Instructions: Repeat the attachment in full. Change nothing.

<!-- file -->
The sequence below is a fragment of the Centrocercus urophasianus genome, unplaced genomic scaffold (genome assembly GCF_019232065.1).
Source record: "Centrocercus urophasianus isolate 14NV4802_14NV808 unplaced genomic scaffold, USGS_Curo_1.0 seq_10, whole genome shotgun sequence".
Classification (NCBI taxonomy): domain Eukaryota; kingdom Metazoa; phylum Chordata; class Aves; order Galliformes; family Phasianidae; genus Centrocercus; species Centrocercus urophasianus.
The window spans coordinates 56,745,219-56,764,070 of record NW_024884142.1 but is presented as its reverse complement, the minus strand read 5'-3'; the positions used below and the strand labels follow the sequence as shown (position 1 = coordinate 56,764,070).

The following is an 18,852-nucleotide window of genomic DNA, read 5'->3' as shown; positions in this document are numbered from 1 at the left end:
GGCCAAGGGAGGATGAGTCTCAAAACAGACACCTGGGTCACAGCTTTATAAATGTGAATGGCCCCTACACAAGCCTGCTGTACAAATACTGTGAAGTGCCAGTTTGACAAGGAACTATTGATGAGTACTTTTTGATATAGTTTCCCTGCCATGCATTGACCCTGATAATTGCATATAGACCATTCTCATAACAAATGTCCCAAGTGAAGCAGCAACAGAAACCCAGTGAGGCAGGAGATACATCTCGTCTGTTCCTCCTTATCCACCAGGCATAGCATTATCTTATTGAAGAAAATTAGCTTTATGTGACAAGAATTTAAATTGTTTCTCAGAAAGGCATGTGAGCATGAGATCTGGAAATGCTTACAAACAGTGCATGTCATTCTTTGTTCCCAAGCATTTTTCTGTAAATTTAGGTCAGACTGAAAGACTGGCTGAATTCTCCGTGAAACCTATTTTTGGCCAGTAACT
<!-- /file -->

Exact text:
The sequence below is a fragment of the Centrocercus urophasianus genome, unplaced genomic scaffold (genome assembly GCF_019232065.1).
Source record: "Centrocercus urophasianus isolate 14NV4802_14NV808 unplaced genomic scaffold, USGS_Curo_1.0 seq_10, whole genome shotgun sequence".
Classification (NCBI taxonomy): domain Eukaryota; kingdom Metazoa; phylum Chordata; class Aves; order Galliformes; family Phasianidae; genus Centrocercus; species Centrocercus urophasianus.
The window spans coordinates 56,745,219-56,764,070 of record NW_024884142.1 but is presented as its reverse complement, the minus strand read 5'-3'; the positions used below and the strand labels follow the sequence as shown (position 1 = coordinate 56,764,070).

The following is an 18,852-nucleotide window of genomic DNA, read 5'->3' as shown; positions in this document are numbered from 1 at the left end:
GGCCAAGGGAGGATGAGTCTCAAAACAGACACCTGGGTCACAGCTTTATAAATGTGAATGGCCCCTACACAAGCCTGCTGTACAAATACTGTGAAGTGCCAGTTTGACAAGGAACTATTGATGAGTACTTTTTGATATAGTTTCCCTGCCATGCATTGACCCTGATAATTGCATATAGACCATTCTCATAACAAATGTCCCAAGTGAAGCAGCAACAGAAACCCAGTGAGGCAGGAGATACATCTCGTCTGTTCCTCCTTATCCACCAGGCATAGCATTATCTTATTGAAGAAAATTAGCTTTATGTGACAAGAATTTAAATTGTTTCTCAGAAAGGCATGTGAGCATGAGATCTGGAAATGCTTACAAACAGTGCATGTCATTCTTTGTTCCCAAGCATTTTTCTGTAAATTTAGGTCAGACTGAAAGACTGGCTGAATTCTCCGTGAAACCTATTTTTGGCCAGTAACT